In this wearisome thriller by the author of False Accusations (1999), the pivotal plot device is (brace yourself) amnesia.
Dr. Lauren Chambers can’t find her husband. He left their California home to go skiing some days back and hasn’t been heard of since. Loving wife though she purports to be, Laura doesn’t know exactly where he went or with whom he’s sharing his vacation. Well, for heaven’s sake, it’s not easy being a brilliant psychologist, and, yes, of course, she jotted down the pertinent information, but it was on the back of a magazine that has inexplicably disappeared from her office. Cut to hubby Michael Chambers. He’s had this hellacious car crash, taken one of those blows to the head so dear to a certain kind of fiction writer, and can’t remember who he is or that he ever had a loving wife. Soon, however, it becomes clear that Dr. Lauren is far from the only one desperately searching for bemused Michael, who turns out to be none other than Harper Payne, an FBI superagent who went into the witness protection program to evade the clutches of super hit man Anthony Scarpani. True enough, Harper’s hard work plunked the evil Scarpani into the slammer, clipping his wings somewhat, but as everyone knows he does have vengeful friends. Then suddenly, to the outrage of the FBI et al., Scarpani is set free to await a new trial, and only Harper’s testimony can put him back where he belongs. The game’s afoot: pursued by loving Dr. Lauren, some furious feeble-minded others, and sociopathic Scarpani, hunted Harper goes on the lam—all the while searching his lost memory bank.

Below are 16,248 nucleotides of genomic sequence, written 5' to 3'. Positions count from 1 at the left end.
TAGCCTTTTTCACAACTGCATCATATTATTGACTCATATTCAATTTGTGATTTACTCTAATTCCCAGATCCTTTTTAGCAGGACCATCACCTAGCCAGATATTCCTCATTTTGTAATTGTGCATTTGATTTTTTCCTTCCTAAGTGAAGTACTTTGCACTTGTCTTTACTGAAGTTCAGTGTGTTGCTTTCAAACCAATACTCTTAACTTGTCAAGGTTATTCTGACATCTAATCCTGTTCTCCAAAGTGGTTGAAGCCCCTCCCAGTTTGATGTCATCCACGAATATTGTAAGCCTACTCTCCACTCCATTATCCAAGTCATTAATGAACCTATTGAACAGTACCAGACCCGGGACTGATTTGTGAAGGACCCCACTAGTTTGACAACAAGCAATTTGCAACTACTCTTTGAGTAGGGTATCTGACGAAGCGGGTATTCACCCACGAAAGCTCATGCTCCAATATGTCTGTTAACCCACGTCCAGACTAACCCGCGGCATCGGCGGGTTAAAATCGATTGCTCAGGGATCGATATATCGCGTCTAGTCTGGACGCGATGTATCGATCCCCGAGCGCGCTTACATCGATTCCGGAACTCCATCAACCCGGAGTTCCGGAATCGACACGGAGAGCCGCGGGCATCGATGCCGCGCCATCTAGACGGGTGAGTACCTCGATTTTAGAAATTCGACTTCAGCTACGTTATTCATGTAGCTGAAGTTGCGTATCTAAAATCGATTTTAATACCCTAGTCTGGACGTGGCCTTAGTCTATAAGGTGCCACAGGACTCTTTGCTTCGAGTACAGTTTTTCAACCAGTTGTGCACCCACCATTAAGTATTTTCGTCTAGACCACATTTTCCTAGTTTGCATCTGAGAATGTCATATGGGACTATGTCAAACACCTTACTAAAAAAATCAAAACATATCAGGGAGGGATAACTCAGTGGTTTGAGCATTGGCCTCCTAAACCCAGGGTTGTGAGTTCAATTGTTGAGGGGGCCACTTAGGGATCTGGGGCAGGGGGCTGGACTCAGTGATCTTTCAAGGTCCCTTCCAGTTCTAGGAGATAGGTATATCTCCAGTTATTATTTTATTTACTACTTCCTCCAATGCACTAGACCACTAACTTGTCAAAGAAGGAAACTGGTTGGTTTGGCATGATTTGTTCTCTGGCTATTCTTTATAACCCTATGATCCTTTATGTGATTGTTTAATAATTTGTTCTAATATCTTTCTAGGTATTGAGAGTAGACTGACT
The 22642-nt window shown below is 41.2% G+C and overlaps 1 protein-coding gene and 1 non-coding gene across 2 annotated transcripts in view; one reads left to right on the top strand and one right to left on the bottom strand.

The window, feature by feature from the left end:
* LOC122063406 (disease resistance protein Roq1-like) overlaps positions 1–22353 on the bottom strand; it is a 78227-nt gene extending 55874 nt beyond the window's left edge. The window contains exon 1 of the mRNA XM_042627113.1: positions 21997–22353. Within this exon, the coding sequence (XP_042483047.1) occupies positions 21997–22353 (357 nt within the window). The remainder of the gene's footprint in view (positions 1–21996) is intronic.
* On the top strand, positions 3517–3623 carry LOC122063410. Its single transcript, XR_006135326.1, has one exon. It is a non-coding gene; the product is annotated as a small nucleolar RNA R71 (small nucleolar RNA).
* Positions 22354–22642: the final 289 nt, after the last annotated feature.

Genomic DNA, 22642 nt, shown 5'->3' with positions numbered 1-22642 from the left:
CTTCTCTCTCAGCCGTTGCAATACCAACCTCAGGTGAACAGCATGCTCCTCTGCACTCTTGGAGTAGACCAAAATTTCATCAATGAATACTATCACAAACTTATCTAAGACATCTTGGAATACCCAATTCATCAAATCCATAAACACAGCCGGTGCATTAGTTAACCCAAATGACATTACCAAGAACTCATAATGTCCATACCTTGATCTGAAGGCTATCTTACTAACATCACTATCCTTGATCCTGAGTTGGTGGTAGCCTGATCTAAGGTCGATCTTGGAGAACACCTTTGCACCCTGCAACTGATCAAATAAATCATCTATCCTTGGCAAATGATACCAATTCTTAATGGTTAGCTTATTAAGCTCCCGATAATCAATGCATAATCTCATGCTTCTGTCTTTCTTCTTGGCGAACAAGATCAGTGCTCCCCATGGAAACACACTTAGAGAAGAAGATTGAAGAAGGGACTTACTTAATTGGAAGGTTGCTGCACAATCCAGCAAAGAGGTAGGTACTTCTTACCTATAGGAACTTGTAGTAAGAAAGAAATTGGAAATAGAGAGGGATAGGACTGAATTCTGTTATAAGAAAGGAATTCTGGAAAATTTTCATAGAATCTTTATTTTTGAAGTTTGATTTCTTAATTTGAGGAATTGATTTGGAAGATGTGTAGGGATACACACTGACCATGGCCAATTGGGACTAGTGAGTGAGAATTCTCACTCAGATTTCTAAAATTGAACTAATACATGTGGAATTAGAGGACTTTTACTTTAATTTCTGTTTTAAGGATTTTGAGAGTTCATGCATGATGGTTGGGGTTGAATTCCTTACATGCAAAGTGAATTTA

Jacobson rounds up the usual stick figures for yet another soapy suspenser.